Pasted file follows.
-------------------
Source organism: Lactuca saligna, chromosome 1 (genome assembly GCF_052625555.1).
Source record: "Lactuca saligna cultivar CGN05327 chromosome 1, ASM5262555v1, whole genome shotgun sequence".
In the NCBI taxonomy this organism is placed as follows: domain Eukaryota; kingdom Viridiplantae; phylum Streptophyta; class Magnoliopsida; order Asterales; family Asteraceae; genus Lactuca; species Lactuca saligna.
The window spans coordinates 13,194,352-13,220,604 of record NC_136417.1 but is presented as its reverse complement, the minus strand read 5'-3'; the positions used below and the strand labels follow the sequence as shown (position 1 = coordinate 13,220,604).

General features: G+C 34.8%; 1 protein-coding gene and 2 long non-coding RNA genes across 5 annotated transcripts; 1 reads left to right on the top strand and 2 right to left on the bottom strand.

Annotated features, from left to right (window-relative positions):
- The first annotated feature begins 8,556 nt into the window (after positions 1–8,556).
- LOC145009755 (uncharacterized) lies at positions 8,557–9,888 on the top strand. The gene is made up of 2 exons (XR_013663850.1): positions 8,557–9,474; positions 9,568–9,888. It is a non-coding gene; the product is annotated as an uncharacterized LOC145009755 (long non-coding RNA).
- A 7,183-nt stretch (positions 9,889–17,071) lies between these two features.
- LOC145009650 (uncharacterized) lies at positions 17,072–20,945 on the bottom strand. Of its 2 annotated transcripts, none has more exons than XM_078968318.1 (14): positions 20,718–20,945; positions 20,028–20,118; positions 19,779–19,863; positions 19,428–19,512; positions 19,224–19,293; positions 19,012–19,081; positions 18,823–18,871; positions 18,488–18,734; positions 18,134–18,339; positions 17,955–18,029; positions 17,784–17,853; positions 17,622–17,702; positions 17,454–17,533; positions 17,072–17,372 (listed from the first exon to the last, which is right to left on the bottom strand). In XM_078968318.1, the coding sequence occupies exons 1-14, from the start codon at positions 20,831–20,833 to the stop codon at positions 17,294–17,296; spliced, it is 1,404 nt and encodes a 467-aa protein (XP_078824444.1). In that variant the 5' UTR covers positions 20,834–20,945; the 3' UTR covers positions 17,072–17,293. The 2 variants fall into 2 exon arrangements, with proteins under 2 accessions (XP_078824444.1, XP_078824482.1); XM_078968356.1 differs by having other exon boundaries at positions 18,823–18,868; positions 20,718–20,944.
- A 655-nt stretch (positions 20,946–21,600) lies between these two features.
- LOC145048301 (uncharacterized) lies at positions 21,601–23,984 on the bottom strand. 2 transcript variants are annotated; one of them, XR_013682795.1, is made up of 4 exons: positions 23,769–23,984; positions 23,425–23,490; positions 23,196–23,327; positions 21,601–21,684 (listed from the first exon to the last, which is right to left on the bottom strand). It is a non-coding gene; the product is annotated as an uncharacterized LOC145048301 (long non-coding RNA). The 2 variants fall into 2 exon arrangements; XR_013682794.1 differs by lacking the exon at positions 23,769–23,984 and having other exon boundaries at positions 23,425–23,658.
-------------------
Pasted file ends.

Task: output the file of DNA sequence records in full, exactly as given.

Source organism: Lactuca saligna, chromosome 1 (genome assembly GCF_052625555.1).
Source record: "Lactuca saligna cultivar CGN05327 chromosome 1, ASM5262555v1, whole genome shotgun sequence".
In the NCBI taxonomy this organism is placed as follows: domain Eukaryota; kingdom Viridiplantae; phylum Streptophyta; class Magnoliopsida; order Asterales; family Asteraceae; genus Lactuca; species Lactuca saligna.
The window spans coordinates 13,194,352-13,220,604 of record NC_136417.1 but is presented as its reverse complement, the minus strand read 5'-3'; the positions used below and the strand labels follow the sequence as shown (position 1 = coordinate 13,220,604).

General features: G+C 34.8%; 1 protein-coding gene and 2 long non-coding RNA genes across 5 annotated transcripts; 1 reads left to right on the top strand and 2 right to left on the bottom strand.

Annotated features, from left to right (window-relative positions):
- The first annotated feature begins 8,556 nt into the window (after positions 1–8,556).
- LOC145009755 (uncharacterized) lies at positions 8,557–9,888 on the top strand. The gene is made up of 2 exons (XR_013663850.1): positions 8,557–9,474; positions 9,568–9,888. It is a non-coding gene; the product is annotated as an uncharacterized LOC145009755 (long non-coding RNA).
- A 7,183-nt stretch (positions 9,889–17,071) lies between these two features.
- LOC145009650 (uncharacterized) lies at positions 17,072–20,945 on the bottom strand. Of its 2 annotated transcripts, none has more exons than XM_078968318.1 (14): positions 20,718–20,945; positions 20,028–20,118; positions 19,779–19,863; positions 19,428–19,512; positions 19,224–19,293; positions 19,012–19,081; positions 18,823–18,871; positions 18,488–18,734; positions 18,134–18,339; positions 17,955–18,029; positions 17,784–17,853; positions 17,622–17,702; positions 17,454–17,533; positions 17,072–17,372 (listed from the first exon to the last, which is right to left on the bottom strand). In XM_078968318.1, the coding sequence occupies exons 1-14, from the start codon at positions 20,831–20,833 to the stop codon at positions 17,294–17,296; spliced, it is 1,404 nt and encodes a 467-aa protein (XP_078824444.1). In that variant the 5' UTR covers positions 20,834–20,945; the 3' UTR covers positions 17,072–17,293. The 2 variants fall into 2 exon arrangements, with proteins under 2 accessions (XP_078824444.1, XP_078824482.1); XM_078968356.1 differs by having other exon boundaries at positions 18,823–18,868; positions 20,718–20,944.
- A 655-nt stretch (positions 20,946–21,600) lies between these two features.
- LOC145048301 (uncharacterized) lies at positions 21,601–23,984 on the bottom strand. 2 transcript variants are annotated; one of them, XR_013682795.1, is made up of 4 exons: positions 23,769–23,984; positions 23,425–23,490; positions 23,196–23,327; positions 21,601–21,684 (listed from the first exon to the last, which is right to left on the bottom strand). It is a non-coding gene; the product is annotated as an uncharacterized LOC145048301 (long non-coding RNA). The 2 variants fall into 2 exon arrangements; XR_013682794.1 differs by lacking the exon at positions 23,769–23,984 and having other exon boundaries at positions 23,425–23,658.